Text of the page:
He’ll wait until March to enroll and says he’ll select the cheapest, lowest-level of coverage available simply to avoid the fine. Experts expect many young adults, like Johnson, to wait until March.
In 2012, 18 million 19-to 34-year-olds lacked insurance — or 27 percent of all people in that age group, according to U.S. census data.
The Obama administration is making the rounds on college campuses to encourage people to sign up and has enlisted celebrities including Lady Gaga and Kerry Washington in its Get Covered social media campaign. Jennifer Hudson and Olivia Wilde were featured in skits pushing the Affordable Care Act on the humor website funnyordie.com. In the latest push, an Obama impersonator encourages young adults to tell their friends to get covered in an online rap.
The president himself recently told a group of mothers visiting the Oval Office that: “Moms can tell young people who think they’re invincible that they’re not and prod them to at least get information.”
California state exchange officials even tried to persuade women to pay the first month’s premium as a Christmas gift to their adult children and grandchildren.
Experts say engaging young invincibles requires a nuanced touch. They prefer to talk with their peers about pragmatic things they can do to impact the world, but aren’t interested in ideological debates, said Morley Winograd, author of 3 books on millenials, including “Millenial Momentum.”
But the cost of coverage will play the biggest role, experts say.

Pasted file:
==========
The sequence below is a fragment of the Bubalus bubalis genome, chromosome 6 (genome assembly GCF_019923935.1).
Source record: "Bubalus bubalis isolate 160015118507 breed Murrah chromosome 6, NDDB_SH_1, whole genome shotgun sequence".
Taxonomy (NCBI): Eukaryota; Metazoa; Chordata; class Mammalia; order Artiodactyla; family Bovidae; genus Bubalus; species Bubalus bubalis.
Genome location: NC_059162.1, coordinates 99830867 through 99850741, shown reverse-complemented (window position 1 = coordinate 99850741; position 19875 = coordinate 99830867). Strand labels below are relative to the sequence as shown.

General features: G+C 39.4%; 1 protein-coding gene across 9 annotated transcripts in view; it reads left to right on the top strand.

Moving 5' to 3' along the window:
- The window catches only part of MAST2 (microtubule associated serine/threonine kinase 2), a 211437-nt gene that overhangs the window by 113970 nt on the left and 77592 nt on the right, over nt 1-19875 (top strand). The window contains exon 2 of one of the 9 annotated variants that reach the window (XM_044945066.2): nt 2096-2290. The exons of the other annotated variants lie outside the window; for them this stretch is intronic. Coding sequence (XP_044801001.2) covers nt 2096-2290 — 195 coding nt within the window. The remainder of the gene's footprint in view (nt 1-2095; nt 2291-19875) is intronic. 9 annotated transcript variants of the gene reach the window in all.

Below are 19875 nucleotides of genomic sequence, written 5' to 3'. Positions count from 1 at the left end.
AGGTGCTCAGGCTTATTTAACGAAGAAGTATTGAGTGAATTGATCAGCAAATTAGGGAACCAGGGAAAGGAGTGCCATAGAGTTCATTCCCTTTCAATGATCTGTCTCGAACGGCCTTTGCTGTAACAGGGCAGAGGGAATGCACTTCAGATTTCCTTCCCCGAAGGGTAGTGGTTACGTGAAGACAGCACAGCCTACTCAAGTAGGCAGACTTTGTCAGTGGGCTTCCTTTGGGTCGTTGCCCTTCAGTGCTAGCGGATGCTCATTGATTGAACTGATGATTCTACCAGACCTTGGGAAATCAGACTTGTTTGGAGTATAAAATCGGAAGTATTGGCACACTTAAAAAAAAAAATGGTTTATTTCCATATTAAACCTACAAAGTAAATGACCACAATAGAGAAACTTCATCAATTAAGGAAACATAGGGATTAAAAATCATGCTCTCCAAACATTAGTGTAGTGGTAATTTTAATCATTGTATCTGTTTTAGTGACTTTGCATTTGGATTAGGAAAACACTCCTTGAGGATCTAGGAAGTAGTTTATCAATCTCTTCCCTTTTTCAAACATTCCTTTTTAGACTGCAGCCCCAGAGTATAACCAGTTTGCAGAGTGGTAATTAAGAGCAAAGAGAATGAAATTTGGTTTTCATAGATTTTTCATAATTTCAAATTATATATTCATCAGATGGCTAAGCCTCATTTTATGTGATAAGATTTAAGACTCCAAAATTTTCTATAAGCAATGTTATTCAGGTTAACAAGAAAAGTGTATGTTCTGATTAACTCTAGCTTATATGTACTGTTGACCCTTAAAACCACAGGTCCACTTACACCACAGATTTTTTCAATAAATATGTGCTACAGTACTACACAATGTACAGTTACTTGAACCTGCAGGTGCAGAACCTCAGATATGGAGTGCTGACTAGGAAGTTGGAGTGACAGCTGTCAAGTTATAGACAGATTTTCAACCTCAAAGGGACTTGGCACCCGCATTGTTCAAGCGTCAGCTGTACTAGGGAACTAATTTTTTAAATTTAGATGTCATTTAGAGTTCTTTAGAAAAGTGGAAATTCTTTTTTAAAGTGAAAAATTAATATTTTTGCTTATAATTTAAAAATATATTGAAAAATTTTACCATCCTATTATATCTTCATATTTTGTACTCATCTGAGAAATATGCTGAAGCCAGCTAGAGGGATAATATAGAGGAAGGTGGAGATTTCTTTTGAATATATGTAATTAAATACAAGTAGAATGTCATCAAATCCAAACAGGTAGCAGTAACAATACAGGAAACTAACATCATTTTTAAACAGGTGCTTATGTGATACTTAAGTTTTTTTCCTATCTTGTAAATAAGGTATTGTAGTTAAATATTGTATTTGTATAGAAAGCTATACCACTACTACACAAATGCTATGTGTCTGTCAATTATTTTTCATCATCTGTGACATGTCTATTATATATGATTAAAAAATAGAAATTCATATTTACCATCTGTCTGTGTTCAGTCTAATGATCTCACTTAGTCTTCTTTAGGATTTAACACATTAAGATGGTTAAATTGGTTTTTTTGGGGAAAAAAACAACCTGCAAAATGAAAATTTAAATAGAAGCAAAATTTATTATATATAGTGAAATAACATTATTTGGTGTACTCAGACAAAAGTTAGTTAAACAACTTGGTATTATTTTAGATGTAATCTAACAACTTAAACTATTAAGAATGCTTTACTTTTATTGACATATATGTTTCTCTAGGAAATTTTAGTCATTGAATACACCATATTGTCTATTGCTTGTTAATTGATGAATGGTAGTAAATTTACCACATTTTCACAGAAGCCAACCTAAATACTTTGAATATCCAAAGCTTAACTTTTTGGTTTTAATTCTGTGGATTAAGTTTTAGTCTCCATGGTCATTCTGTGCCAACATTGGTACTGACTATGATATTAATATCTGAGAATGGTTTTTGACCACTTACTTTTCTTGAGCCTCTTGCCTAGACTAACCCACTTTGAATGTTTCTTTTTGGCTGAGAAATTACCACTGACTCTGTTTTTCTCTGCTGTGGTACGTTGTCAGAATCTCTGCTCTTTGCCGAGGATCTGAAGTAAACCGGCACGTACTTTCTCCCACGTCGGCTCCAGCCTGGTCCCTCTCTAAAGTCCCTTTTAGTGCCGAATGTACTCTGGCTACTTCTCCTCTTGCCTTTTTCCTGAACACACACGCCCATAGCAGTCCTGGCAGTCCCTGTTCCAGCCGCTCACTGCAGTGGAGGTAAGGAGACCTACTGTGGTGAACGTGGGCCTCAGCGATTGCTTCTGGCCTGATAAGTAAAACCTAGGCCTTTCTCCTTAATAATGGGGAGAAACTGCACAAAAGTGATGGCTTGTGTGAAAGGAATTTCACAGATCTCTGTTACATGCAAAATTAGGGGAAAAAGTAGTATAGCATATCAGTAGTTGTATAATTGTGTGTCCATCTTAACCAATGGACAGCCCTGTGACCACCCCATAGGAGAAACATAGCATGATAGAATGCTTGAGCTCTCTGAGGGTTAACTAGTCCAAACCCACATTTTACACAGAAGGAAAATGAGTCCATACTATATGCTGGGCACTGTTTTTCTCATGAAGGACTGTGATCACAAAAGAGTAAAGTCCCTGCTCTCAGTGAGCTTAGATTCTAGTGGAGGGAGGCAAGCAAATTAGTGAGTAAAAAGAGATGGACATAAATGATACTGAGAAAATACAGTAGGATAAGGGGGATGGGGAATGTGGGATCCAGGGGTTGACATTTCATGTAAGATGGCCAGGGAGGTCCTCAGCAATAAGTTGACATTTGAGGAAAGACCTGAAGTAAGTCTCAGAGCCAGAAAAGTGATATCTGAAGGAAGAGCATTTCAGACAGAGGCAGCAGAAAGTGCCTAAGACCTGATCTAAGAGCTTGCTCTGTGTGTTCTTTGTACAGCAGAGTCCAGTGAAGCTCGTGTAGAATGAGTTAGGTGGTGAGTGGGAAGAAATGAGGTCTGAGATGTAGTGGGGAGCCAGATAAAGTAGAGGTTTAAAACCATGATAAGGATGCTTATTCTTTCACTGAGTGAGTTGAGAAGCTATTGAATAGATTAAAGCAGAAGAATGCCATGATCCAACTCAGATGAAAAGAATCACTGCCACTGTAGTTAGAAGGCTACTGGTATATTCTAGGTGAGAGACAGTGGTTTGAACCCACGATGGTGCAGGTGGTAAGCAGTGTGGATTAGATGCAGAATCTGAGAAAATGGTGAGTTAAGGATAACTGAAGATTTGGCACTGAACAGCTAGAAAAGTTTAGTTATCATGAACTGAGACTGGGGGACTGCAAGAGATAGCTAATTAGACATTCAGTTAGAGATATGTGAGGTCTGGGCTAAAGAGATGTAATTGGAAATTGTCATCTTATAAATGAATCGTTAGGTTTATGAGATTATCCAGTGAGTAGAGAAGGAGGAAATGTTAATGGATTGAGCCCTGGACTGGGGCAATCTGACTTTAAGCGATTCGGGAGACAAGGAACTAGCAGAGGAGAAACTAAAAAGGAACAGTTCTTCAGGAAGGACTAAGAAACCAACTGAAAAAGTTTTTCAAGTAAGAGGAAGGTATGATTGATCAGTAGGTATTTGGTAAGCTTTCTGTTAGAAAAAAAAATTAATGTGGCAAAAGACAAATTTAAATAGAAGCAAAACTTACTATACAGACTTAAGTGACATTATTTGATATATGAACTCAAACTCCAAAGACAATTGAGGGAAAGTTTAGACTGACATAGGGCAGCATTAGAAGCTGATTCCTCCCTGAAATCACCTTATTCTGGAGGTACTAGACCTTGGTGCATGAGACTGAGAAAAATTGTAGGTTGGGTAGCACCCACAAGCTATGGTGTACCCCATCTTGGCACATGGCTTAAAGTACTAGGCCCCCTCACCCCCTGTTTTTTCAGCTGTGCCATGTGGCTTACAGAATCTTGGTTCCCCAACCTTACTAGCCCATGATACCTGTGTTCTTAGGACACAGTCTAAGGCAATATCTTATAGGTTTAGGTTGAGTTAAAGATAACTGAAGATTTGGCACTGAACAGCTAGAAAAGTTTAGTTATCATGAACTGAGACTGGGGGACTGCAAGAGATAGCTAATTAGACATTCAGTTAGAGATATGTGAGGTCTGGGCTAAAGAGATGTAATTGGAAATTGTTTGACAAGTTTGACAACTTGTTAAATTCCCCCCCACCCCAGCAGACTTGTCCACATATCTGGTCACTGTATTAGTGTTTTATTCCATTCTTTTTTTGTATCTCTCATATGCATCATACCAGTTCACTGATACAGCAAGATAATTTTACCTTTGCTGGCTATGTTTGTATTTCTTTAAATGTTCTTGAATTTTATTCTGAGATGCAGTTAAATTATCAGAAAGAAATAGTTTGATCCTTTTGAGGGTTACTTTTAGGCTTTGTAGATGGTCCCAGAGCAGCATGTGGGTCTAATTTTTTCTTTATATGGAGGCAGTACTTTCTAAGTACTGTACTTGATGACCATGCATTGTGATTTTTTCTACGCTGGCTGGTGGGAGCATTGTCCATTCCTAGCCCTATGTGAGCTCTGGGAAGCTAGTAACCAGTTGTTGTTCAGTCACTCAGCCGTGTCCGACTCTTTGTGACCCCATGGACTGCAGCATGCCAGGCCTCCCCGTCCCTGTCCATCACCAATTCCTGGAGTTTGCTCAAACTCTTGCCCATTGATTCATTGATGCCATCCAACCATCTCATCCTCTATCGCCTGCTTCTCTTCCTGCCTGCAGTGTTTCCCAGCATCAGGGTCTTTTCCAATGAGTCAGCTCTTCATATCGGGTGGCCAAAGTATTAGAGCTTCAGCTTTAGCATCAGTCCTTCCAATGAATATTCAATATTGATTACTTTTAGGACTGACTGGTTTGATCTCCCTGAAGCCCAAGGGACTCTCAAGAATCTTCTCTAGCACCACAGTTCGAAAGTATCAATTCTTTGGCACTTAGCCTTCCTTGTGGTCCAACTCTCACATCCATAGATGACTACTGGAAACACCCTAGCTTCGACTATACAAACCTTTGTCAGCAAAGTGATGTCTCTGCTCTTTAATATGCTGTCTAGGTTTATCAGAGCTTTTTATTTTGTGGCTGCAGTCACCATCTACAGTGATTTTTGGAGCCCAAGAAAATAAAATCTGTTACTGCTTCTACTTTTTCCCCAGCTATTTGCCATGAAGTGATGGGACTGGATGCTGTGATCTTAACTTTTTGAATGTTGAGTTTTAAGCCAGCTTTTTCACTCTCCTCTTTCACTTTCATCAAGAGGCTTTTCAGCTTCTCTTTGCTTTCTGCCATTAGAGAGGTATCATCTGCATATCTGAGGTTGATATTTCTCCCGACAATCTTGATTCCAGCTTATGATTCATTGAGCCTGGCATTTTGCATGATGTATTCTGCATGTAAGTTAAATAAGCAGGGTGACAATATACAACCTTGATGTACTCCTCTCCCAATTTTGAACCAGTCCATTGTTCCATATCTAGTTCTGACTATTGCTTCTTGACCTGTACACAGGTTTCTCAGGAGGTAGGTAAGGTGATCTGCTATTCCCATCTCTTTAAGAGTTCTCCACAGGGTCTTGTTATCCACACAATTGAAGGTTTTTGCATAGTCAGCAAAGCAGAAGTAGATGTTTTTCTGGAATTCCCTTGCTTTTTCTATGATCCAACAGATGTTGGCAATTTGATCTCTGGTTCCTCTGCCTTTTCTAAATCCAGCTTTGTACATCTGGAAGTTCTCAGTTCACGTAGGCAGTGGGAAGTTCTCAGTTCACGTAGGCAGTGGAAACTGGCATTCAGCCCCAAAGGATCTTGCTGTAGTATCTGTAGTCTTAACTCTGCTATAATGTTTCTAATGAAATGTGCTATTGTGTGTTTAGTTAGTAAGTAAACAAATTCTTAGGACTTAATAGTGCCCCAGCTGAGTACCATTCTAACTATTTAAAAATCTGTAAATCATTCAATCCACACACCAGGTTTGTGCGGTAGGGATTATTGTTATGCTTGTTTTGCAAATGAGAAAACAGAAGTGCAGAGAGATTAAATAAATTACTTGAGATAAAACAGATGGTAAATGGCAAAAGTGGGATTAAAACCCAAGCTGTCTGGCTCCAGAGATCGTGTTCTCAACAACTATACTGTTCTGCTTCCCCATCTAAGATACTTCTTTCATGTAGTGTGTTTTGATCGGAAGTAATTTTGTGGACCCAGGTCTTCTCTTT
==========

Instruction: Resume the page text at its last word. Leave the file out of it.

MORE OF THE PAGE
More than 3 million young adults have health insurance thanks to the Affordable Care Act because they remained on their parents’ health insurance, according to the feds. The law extended the age that children can stay on their parents’ plan to 26.
Joshua Benson stayed on his parents’ insurance until he turned 26 last year. After that, Benson, who had his pancreas removed and needs daily insulin for his Type 1 diabetes, struggled to find coverage. He was either denied or quoted $2,000 monthly premiums, said the South Florida resident, who works parttime as a grocery store cashier.
He recently enrolled in a platinum plan with no deductible that costs him $170 a month and even covers his endocrinologist. The federal government kicks in another $200 a month.
Benson said he was amused by the funnyordie.com skits, but said many other ads “are focusing more on getting our attention than actually giving us any valid information.”
On the other side of the aisle, groups that oppose the health overhaul such as Generation Opportunity are spreading their message at college tailgate parties. The organization gained a following after disturbing-by-design social media videos featuring a creepy Uncle Sam popping up at gynecological and proctology exams went viral. The tagline urged young adults to keep big government out of their personal health decisions.
The group’s recent tailgate party at the University of Miami had all the markings of the South Beach club scene: hired glossy-haired models handing out swag, free alcohol and a sea of sweaty twenty-somethings bumping and grinding to a live DJ.
Mette Jensen, a 22-year-old student, said she supports “Obamacare” even though she signed a petition against it.
“Well, why not. I love free stuff.”